Welcome! to Apache-Knife.com​​

©1996 Robert Redfeather.

You have noticed that everything that an Indian does is in a circle, and that is because the Power of the World always works in circles, and everything tries to be round....The Sky is round, and I have heard that the earth is round like a ball, and so are all the stars. The wind, in its greatest power, whirls. Birds make their nest in circles, for theirs is the same religion as ours....Even the seasons form a great circle in their changing, and always come back again to where they were. The life of a man is a circle from childhood to childhood, and so it is in everything where power moves. "All things in the world are (naki-two). In our mind we are two -- good and evil. With our eyes we see two things....things that are fair and things that are ugly....we have the right hand that strikes and makes for evil, and the left hand full of kindness, near the heart. One foot may lead us to an evil way, the other foot may lead us to a good. So are all things two, all  Naki." 
Robert Naki-Bésh Redfeather, being ( Mashgalé Ndee ) Mescalero Apache  in 1980 sought out his relatives on the Mescalero and other Indian reservations in South Eastern New Mexico and Arizona.  Redfeather was trained by his Grandfather in survival, and Nagondzoog (old term) MeansWar/Fight/Guerrilla Warfare,  Nagonłkaadí Means War/Fight/Combat -- the unique Apache brand of guerrilla warfare. Both of these were made famous by the Apache realm of powerful War Chiefs such as Mangas Coloradas, Cochise, Victorio, and Geronimo, who was a Bedonkohe ApacheLeader.  In addition to his native culture, Robert Redfeather has been training in the martial arts for 50 years and is an 8th degree Black Belt. He has also been honored and inducted into several Hall of Fames across the country. Now with all this knowledge and life experiences, Redfeather is honored to pass it on through "Apache Knife Training Courses". He is also happy to pass along the history and traditions of his family and heritage, the Apache people. Redfeather, who teaches not from theory but from his life experience, is known for his training of our U.S. Military Troops, Police Officers,Native Americans, and anyone who has a desire to learn. A five-part certification course is available to enable you to teach "Apache Knife Training".  Those interested are Encouraged to Call For More Information: (714) 886-7283
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One of kinship. Daaats’i nihitiin iishjaa’ ashleeh akoo hozhoniyee’,  "May our journey together become beautiful."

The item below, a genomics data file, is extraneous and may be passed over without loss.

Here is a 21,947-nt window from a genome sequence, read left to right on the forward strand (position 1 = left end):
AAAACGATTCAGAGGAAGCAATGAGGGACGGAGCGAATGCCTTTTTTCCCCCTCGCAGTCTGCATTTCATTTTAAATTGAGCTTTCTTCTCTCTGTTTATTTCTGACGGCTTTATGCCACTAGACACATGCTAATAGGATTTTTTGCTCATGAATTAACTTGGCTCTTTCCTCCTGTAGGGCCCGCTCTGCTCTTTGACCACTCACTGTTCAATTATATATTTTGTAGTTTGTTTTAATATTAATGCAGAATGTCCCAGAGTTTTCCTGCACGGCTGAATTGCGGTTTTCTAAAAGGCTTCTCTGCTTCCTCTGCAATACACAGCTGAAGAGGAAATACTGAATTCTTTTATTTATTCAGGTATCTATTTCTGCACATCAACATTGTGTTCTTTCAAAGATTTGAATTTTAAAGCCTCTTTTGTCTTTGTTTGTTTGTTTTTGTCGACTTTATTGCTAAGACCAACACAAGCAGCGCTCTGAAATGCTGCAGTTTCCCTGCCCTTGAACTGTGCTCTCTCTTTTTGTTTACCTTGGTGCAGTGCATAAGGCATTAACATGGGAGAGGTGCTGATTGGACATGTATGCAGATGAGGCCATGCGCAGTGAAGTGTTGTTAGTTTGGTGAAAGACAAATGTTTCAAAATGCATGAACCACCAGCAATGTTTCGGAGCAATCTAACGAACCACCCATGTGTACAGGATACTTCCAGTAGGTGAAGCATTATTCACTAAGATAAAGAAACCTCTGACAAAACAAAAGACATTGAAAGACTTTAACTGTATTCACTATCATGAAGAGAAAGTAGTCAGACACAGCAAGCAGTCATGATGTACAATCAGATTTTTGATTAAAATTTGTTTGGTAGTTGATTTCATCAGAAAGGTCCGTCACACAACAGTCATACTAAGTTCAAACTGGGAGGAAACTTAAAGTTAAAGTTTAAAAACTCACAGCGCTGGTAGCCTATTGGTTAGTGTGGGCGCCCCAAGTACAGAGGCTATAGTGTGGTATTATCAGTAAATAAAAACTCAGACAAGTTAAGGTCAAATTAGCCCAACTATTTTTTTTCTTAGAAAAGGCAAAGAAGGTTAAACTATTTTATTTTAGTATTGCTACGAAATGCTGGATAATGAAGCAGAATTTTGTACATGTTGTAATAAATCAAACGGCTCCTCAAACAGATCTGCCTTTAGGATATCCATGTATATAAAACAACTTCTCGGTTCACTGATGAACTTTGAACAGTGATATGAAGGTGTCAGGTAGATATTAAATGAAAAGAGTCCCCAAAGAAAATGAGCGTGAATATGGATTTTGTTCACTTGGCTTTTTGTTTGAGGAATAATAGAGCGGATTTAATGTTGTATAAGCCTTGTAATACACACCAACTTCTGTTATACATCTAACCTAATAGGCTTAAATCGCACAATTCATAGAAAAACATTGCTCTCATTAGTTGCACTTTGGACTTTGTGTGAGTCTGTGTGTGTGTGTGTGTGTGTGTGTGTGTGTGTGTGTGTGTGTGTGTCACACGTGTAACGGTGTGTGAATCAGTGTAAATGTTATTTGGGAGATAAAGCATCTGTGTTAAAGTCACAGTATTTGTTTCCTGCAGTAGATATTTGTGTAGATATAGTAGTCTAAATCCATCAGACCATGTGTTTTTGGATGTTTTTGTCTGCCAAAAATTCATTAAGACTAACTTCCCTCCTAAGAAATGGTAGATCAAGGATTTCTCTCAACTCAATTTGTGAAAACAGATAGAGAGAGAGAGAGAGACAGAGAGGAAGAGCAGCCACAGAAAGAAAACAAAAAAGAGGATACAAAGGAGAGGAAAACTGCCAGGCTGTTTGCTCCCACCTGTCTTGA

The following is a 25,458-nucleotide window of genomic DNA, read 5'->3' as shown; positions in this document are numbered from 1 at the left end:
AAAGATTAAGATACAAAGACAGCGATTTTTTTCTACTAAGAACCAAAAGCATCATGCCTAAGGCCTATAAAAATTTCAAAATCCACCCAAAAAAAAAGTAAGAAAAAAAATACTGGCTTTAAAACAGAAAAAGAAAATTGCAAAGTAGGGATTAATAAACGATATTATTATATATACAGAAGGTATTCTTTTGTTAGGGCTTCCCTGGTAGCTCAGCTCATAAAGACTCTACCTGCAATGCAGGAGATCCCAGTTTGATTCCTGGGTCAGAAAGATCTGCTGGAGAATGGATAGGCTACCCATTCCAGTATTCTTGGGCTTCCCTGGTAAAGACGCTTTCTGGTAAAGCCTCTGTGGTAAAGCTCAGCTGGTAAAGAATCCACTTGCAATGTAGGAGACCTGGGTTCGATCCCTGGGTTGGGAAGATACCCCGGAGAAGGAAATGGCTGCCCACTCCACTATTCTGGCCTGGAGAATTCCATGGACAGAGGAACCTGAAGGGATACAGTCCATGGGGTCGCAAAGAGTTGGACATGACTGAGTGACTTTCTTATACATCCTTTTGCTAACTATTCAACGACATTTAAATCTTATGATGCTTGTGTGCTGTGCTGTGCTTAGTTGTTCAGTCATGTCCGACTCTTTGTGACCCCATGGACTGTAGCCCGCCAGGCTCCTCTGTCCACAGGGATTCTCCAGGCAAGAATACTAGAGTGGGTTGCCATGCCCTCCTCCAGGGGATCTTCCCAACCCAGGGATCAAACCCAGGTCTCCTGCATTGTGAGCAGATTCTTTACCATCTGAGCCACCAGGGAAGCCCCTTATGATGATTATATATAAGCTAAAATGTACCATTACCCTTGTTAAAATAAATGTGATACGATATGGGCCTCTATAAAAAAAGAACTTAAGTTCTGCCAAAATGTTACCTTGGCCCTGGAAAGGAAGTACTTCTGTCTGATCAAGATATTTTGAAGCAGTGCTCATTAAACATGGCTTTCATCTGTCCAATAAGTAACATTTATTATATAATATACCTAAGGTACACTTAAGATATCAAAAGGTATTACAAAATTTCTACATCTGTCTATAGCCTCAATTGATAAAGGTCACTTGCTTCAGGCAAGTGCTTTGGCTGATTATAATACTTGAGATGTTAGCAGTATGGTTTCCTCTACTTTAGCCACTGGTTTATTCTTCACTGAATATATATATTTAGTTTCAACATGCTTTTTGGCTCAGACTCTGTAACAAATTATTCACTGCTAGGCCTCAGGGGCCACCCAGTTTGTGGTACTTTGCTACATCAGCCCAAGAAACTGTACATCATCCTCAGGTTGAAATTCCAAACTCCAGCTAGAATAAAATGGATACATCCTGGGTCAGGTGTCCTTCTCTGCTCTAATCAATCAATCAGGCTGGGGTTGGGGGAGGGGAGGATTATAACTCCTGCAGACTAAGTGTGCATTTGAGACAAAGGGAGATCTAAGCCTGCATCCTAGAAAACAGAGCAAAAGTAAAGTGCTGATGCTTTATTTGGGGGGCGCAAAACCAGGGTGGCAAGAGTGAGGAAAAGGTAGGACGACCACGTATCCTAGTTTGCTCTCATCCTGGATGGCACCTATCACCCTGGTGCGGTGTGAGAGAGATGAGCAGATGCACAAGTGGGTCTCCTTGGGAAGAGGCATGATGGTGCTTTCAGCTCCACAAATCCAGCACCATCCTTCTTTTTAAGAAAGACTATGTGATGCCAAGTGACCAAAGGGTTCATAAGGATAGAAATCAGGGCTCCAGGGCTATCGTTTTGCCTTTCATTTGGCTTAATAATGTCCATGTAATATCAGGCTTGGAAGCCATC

The Apache Knife: A Way of Life   
Yes, an Apache always has a lot of different blades on him for multiple uses.  He'll holster them in different places and deploy them at different times. In close-range fighting, Apaches preferred the knife over any other weapon.  Warriors and women alike always carried a knife, whether they used it around the camp, or for combat. In using the lance, war club, knife or empty-hands, the Apache warrior was extremely aggressive, but never to the point of recklessness.  The Apache strategy in battle centered on overrunning and completely overwhelming the enemy.  This tactic worked well (before firearms), as the Apaches were generally outnumbered.  One warrior would most likely face several opponents.  If the odds were too great, or if a chance for the entire war party to escape unharmed presented itself, the warriors would gladly retire.  For life was, and still is, quite dear to the Apaches. The legendary skills and endurance of the Apache warriors have been documented through the testimonies of the soldiers who fought them.   They even referred to them as the ‘tigers of the human race’ as they were deemed most ideally adapted to fighting in their rugged homeland.  Warriors wore a shirt, breechclout, and moccasins normally reaching above the knee; they carried a rope, blanket, water jar, fire stick, rations of mescal or jerky, and their weapons.  The Apache might employ a shield, bow, arrows, lance, club, Knife, and during the Apache Wars, a gun and cartridge belt.  They also blackened their weapons to camouflage them. The Apache attitude toward pain was altogether different from that of the Mexicans and Americans.  Pain was a fact of life and to endure it stoically and silently was the sign of good character.  From early on, boys were taught how to endure pain. The Apaches, in contrast to the Plains Indians, applauded courage but derided heroics; their numbers were too few for fl amboyant risks and needless loss of life.  Stealth and caution were encouraged.  However, when the Apache was wounded or cornered, there was no more ferocious adversary.